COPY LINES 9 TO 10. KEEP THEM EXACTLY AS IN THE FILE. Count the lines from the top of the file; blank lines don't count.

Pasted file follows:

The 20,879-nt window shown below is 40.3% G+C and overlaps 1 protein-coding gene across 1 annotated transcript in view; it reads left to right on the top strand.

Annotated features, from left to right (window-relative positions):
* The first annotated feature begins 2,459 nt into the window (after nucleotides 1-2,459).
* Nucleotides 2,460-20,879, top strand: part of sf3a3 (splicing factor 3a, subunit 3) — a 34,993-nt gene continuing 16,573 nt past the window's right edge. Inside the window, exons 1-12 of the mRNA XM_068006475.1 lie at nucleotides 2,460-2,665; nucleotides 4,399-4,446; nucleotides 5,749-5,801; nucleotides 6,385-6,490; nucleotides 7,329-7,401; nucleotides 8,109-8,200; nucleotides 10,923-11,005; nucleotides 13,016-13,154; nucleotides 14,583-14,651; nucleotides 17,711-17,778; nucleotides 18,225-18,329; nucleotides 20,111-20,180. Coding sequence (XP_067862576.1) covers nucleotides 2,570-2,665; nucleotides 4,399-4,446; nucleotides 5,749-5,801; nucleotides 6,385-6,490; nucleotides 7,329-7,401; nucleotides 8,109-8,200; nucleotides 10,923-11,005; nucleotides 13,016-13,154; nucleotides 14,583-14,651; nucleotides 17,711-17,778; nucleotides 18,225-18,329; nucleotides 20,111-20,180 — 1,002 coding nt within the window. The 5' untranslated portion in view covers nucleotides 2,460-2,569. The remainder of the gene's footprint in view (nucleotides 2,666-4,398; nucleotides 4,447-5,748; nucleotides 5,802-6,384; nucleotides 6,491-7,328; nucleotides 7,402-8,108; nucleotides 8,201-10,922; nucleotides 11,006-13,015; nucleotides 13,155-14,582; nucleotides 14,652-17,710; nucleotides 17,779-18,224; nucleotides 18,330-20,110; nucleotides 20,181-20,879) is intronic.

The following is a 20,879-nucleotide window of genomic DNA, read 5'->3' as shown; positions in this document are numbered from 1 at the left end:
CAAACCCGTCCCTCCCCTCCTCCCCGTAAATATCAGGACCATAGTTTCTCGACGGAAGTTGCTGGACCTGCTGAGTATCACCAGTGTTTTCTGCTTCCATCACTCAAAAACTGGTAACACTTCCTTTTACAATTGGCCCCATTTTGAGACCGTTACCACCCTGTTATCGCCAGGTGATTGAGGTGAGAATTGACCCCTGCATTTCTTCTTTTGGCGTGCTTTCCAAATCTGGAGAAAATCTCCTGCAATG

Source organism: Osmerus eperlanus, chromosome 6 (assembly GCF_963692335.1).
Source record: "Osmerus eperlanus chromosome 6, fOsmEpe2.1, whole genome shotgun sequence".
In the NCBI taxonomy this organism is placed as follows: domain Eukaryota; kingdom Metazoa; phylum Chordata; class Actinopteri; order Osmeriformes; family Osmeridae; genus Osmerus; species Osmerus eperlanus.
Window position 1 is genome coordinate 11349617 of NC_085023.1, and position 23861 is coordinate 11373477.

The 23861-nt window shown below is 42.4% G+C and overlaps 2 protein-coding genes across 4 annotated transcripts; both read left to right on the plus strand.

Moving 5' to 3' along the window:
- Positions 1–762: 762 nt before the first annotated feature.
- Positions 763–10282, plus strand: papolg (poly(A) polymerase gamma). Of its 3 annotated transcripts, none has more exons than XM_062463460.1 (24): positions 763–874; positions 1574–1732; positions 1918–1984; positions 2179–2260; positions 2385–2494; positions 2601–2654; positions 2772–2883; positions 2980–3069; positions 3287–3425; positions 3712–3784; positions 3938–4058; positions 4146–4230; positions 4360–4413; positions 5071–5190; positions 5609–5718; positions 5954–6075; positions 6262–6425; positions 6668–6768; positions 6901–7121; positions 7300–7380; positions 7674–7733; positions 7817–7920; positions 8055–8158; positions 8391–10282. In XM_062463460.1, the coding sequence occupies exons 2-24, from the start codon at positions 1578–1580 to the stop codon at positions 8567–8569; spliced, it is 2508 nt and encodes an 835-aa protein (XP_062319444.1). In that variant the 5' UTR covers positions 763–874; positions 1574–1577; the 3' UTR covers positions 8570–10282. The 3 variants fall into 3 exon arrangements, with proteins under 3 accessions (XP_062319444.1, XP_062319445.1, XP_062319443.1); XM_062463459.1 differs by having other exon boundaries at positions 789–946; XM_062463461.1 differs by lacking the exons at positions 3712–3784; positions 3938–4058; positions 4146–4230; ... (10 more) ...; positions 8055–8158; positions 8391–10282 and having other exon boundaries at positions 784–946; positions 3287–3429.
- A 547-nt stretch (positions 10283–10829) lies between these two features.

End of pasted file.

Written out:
In the NCBI taxonomy this organism is placed as follows: domain Eukaryota; kingdom Metazoa; phylum Chordata; class Actinopteri; order Osmeriformes; family Osmeridae; genus Osmerus; species Osmerus eperlanus.
Window position 1 is genome coordinate 11349617 of NC_085023.1, and position 23861 is coordinate 11373477.